A 2013 Edition of the LDS Scriptures
Posted by joespencer on March 1, 2013
If you’re not yet aware, go take a look at the Church’s announcement of a 2013 edition of the LDS scriptures. The new edition is already available online and will be available in print in August. Changes are in many ways minimal, but significant often enough. Following links from the announcement page, you’ll be able to find a full account of all changes made. Here, though, are some of the highlights:
* Archaic spellings in the KJV have been replaced with up-to-date spellings, making for easier reading.
* A number of JST footnotes have been added to the Bible, and a few verses not included in the JST appendix have been added (though the appendix remains far from complete).
* Typesetting in the Book of Mormon has been adjusted to distinguish between study apparatus (chapter headings, for instance) and original text (colophons and the like)—the former always in italics and the latter always in roman type.
* Some errors in the Book of Mormon’s text have been corrected, though these are minor (none of Royal Skousen’s discoveries have been incorporated, for instance)
* The introduction to the Doctrine and Covenants has been greatly expanded.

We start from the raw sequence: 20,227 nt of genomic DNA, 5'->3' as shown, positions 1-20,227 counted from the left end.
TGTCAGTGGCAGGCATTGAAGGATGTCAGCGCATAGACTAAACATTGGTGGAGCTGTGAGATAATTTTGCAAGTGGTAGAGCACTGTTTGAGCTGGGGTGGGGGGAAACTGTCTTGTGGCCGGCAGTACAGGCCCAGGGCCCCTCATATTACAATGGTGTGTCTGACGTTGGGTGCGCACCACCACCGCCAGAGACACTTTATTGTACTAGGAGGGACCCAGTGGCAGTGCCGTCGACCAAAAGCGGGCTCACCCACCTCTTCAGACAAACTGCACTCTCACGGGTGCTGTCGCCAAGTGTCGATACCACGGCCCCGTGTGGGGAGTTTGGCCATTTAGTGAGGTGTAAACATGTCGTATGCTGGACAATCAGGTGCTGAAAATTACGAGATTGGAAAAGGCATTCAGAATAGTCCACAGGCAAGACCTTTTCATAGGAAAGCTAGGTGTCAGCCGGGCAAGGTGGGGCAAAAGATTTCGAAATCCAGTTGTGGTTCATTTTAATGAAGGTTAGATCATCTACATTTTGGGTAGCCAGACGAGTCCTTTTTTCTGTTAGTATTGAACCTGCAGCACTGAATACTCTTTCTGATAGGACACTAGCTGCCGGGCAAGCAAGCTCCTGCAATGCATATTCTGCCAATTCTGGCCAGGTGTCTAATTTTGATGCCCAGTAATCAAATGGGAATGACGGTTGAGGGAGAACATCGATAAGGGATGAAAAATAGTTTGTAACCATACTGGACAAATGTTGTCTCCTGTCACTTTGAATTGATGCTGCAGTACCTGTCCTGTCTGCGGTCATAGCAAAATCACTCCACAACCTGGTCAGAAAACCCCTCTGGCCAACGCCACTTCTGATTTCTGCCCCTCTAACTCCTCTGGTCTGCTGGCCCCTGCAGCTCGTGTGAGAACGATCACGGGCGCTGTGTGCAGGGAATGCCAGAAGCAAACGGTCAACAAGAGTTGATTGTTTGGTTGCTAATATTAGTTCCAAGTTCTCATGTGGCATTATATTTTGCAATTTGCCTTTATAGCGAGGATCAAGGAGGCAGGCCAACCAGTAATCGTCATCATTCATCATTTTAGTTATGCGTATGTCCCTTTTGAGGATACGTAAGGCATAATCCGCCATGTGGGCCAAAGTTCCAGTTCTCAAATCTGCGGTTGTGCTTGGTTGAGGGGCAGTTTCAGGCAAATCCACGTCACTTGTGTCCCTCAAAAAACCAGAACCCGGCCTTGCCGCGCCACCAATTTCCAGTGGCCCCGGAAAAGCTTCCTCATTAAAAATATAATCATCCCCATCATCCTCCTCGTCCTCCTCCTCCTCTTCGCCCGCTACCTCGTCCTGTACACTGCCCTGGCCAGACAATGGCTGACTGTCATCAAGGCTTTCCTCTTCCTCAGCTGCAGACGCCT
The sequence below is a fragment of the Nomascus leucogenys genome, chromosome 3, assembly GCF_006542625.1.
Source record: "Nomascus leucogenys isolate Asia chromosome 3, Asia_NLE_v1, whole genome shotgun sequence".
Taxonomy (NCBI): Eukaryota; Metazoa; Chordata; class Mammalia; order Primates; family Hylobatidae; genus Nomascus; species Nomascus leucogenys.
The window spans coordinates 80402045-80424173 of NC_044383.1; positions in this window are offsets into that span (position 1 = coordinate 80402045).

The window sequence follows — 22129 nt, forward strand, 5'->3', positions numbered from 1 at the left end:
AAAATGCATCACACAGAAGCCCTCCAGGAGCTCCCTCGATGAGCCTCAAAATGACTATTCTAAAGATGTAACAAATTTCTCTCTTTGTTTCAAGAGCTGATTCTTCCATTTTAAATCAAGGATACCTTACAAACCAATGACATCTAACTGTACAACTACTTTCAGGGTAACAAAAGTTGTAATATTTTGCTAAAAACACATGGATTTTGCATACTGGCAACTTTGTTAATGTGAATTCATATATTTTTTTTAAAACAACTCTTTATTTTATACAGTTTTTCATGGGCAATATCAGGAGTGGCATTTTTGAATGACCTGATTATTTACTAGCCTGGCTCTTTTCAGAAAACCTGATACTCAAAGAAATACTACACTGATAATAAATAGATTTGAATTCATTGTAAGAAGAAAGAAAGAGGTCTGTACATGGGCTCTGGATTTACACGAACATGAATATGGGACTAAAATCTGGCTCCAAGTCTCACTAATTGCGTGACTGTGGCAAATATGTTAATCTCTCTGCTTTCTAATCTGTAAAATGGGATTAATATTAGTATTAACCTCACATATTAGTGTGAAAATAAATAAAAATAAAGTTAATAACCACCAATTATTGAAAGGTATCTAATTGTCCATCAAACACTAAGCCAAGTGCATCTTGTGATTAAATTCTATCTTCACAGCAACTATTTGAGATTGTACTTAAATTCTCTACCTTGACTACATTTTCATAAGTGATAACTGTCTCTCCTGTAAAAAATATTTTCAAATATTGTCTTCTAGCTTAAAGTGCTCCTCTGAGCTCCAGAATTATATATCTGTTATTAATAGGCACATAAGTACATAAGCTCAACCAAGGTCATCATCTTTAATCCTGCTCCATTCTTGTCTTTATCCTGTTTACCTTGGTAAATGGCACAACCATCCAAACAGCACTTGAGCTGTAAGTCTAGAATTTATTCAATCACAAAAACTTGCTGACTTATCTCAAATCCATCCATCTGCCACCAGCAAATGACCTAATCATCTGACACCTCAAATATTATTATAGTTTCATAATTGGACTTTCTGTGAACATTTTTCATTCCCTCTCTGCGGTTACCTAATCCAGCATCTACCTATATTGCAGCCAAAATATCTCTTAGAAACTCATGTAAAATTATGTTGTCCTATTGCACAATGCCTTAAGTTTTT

* Section headings to the D&C have been pretty heavily revised, reflecting recent scholarship on Church history (and nixing all cross-references to the History of the Church).
* Introductory material has been added to the official declarations, both extremely important (the introduction to OD-1 provides some helpful information about plural marriage in general; the introduction to OD-2 states that Joseph Smith ordained black men to the priesthood, that the practice of the ban began without explanation, and that the change was long in coming because Church leaders felt they needed an explicit revelation).
* An implicit recognition that there’s no obvious relationship between the Book of Abraham and the Joseph Smith Papyri has been worked into the introduction to the Pearl of Great Price.
These changes are minor, but more than welcome. I think we can hope that they’ll have a beneficial effect on the Church as a whole.
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